Celebrating Irish livestock at the AIB National Livestock Show in Tullamore

John Barry Moran and family with the winning cow at the AIB National Livestock Show in Tullamore.

ACROSS the country, preparation for the AIB National Livestock Show starts before dawn breaks. With over 60,000 people making the journey to the show’s site in Tullamore, competitors are keen to ensure nothing is left to chance as they seek to acquire the much coveted Gold medal.

In Thurles, County Tipperary, the Ryan family begin work from 2.30 a.m. getting their herd of pedigree Charolais ready to compete in this year’s show at Butterfield Estate. An early start, but it pays off for the dedicated family, as the Ryans take home the top place in the prestigious AIB National Livestock Show Charolais Champion category.

A full-time vet, Marie-Louise Ryan, says of the victory: “It validates all the hard work we put in every year. This is the one to win, so we’re delighted.” Passionate about showing livestock breeds since her childhood, Marie-Louise says success at the show comes after careful preparation.

“The main thing is to get a calf. If you don’t have a calf, you don’t have a show-cow. You have to get them halter-trained and it all goes from there.”Joined by family and friends showing cattle at Sunday’s show, she says breeding award-winners is rewarding.

“There is an understanding you develop with animals when you start training them. At first you develop a bond with them. You understand them and they understand you. We’ve been showing everything since I was a child. We were always trucking around the place. It’s something we do every weekend.”

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Across the show-grounds Blonde d'Aquitaine Breeder, John Barry Moran, is also celebrating. Last year’s winner of the AIB National Livestock Show Blonde d'Aquitaine Champion prize, the Athlone native has returned to the show with 8 pedigree cattle and scoops the Reserve AIB National Livestock Show Blonde d'Aquitaine Champion prize with Broccagh Iris.

John Barry (Main picture with family), who shared his show preparation with AIB ahead of competing, says of the prize: “It’s the second highest place in the blonde categories so it’s a great achievement and we’re delighted. It means your quality is good and you’re breeding fairly consistently.”

With celebrations in order after this year’s show, the Westmeath native has his sights set on next year’s show already.

“We’re thinking about this heifer again for next year. The judge said next year she should do well, she will be a great heifer. Hopefully all going well, we’ll be back next year,” John Barry adds.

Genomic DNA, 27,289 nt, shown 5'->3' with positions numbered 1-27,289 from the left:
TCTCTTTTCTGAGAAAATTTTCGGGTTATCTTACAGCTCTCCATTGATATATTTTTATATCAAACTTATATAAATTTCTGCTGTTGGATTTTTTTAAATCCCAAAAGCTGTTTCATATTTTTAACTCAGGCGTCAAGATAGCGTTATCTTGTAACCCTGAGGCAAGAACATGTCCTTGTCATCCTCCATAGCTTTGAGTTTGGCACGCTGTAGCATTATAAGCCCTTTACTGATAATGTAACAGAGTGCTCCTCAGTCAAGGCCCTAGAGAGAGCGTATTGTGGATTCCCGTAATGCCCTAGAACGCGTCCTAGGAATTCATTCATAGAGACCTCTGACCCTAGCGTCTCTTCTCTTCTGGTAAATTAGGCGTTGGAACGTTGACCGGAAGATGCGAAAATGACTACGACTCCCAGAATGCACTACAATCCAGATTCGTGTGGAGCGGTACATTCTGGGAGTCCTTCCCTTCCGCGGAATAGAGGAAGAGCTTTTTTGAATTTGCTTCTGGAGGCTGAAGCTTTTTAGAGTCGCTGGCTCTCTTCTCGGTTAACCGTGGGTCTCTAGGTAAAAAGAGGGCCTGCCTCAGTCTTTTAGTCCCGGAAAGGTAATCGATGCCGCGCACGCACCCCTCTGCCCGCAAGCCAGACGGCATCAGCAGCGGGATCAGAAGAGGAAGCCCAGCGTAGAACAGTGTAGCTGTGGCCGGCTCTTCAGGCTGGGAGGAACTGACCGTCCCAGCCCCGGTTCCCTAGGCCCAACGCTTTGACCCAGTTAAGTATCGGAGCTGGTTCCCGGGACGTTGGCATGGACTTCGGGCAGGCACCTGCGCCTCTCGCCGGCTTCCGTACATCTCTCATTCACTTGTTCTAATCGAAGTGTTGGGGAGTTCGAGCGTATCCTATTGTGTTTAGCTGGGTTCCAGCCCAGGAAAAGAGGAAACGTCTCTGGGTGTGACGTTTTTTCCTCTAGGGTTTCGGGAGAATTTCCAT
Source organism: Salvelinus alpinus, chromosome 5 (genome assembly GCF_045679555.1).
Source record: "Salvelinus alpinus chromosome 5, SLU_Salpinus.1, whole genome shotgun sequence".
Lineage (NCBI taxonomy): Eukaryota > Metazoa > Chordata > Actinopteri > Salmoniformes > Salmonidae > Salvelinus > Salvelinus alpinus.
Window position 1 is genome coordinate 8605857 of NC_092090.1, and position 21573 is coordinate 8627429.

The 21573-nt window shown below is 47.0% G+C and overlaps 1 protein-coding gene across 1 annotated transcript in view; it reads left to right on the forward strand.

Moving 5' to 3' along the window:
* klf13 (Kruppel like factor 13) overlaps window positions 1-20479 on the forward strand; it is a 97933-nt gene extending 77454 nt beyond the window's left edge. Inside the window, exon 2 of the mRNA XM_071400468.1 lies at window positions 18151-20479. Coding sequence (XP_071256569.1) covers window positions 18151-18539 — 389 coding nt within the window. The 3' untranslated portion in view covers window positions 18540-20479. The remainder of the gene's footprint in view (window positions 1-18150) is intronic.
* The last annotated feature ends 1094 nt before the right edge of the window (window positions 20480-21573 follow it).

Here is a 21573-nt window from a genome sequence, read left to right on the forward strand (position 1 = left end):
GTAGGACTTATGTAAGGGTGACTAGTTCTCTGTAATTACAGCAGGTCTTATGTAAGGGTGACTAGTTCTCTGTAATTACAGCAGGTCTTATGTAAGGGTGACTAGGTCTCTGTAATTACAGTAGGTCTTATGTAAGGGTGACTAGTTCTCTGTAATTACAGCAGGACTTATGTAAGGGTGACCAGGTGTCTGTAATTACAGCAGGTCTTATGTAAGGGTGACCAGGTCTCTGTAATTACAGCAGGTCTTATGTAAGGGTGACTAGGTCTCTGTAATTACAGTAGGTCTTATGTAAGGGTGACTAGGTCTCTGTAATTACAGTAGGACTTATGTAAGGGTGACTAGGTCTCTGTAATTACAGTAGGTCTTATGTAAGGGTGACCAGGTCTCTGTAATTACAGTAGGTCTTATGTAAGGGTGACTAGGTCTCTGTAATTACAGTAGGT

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Along with John Barry, Kilkenny native Christy Comerford also shared his preparation for the show with AIB earlier this month. Cheered on by his wife Marguerite and daughters Colette, Cynthia and Christine on Sunday, Christy took home a third place rosette in the Charolais category.

“Anytime you get a rosette in a show it’s nice, and it’s sweeter to get one here. You’re up against the best in the country,” he says of the prize. “This heifer came third and next year I’m hoping she’ll come in first. We’ll do better next year with her, she has to grow out and develop. I brought her to give her a day out at the AIB National Livestock Show and train her and hopefully she’ll do the business next year.”

An annual event, the show features the best of Irish livestock, along with artisan producers, fashion events and craftwork exhibits. Popular with families across the country, the show recorded its highest attendance yet on Sunday.

Anticipated by farmers and spectators alike, Dr Anne Finnegan, Head of Agri Sector at AIB says the show is a showcase for the livestock farmers and wider agri industry: “The AIB National Livestock Show brings together all of what’s good and important about Irish agriculture. What you see on display here today is the crème de la crème of Irish beef.”

“Agriculture is one of our key SME sectors in AIB and one we’ve been involved with over many decades. We’ve a dedicated agri advisor team since the early 1970s to support farmers within the bank.

“We’re the largest lender to Irish agriculture. In AIB, we see our role as getting as close to the Irish agricultural community as we can, to understand their needs, the opportunities and challenges they are facing and to support farmers through the fullness of the cycle. “

To find out more on how AIB is backing farmers visit our dedicated Agri Business page.